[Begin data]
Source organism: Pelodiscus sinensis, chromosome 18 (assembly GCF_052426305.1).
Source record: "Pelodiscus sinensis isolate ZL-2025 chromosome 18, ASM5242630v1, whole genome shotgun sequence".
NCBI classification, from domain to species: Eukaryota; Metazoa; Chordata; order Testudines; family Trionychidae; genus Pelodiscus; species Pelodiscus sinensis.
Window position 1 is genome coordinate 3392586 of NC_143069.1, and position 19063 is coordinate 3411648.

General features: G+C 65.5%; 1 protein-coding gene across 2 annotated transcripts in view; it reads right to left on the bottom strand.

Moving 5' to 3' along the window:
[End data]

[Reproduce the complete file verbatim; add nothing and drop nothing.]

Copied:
Source organism: Pelodiscus sinensis, chromosome 18 (assembly GCF_052426305.1).
Source record: "Pelodiscus sinensis isolate ZL-2025 chromosome 18, ASM5242630v1, whole genome shotgun sequence".
NCBI classification, from domain to species: Eukaryota; Metazoa; Chordata; order Testudines; family Trionychidae; genus Pelodiscus; species Pelodiscus sinensis.
Window position 1 is genome coordinate 3392586 of NC_143069.1, and position 19063 is coordinate 3411648.

General features: G+C 65.5%; 1 protein-coding gene across 2 annotated transcripts in view; it reads right to left on the bottom strand.

Moving 5' to 3' along the window: